Faster than NATO, France ends its Afghan combat role
BY Associated Press
Wednesday, November 21, 2012
11/21/12 at 4:11 AM
PARIS (AP) - France on Tuesday ended its combat operations in Afghanistan, pulling hundreds of troops from a base in a volatile region northeast of Kabul and fulfilling promises to end its combat role on a faster track than other NATO allies.
After a handover ceremony with Afghan troops, 500 French combat soldiers in trucks and armored vehicles left the Nijrab base in the Kapisa region - where anti-government insurgents have been active - and traveled southwest to Kabul, the capital, said Col. Thierry Burkhard, a French military spokesman.
"This is the end of combat operations," Burkhard told The Associated Press, adding that the withdrawal went smoothly. "It's the end of support operations for the Afghan National Army because we have no more troops who can deploy in such a role."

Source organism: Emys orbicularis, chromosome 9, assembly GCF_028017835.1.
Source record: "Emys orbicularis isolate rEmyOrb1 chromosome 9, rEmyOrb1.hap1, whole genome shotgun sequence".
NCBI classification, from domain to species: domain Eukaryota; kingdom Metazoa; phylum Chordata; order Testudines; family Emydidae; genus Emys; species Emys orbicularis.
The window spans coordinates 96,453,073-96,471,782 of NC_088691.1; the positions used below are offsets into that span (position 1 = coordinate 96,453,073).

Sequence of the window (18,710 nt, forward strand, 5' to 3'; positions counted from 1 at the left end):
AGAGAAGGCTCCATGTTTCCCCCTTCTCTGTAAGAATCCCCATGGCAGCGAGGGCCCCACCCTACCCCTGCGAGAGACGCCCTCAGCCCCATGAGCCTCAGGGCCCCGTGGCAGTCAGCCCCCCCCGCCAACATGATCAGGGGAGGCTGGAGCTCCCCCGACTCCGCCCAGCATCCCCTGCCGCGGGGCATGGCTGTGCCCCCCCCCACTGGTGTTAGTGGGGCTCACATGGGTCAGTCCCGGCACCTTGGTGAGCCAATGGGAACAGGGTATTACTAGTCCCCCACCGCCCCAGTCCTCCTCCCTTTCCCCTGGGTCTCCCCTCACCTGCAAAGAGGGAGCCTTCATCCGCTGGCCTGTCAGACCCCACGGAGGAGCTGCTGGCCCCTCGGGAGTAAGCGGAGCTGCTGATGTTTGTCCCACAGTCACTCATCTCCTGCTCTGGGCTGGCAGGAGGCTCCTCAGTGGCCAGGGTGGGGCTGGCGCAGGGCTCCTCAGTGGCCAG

France was once one of the largest contributors to the NATO mission in Afghanistan, with a peak deployment of 4,000 troops - though far smaller than the tens of thousands of U.S. troops there. Since mid-2008, French forces were deployed in Kapisa, a crescent-shaped and strategic region along mountains between Kabul and the Pakistani border.
France already pulled out its forces from the neighboring Surobi district of Kabul province - a less violent area than Kapisa - earlier this year after then-President Nicolas Sarkozy said his country would pull combat troops out ahead of NATO's 2014 timetable for the U.S.-led combat operation to end.
France has lost 88 troops in Afghanistan since late 2001.
Tuesday's move put President Francois Hollande, who beat Sarkozy in a springtime presidential election, on track to make good on his campaign-trail promise to withdraw all French combat troops from Afghanistan by the end of this year. Hundreds of French troops were expected to fly out of Kabul in the coming weeks.
France plans to maintain 1,500 troops in Afghanistan next year, mainly to repatriate equipment deployed during the 11-year French military role as part of the allied intervention in Afghanistan. About 500 will help train and support Afghan forces, and help run Kabul's airport.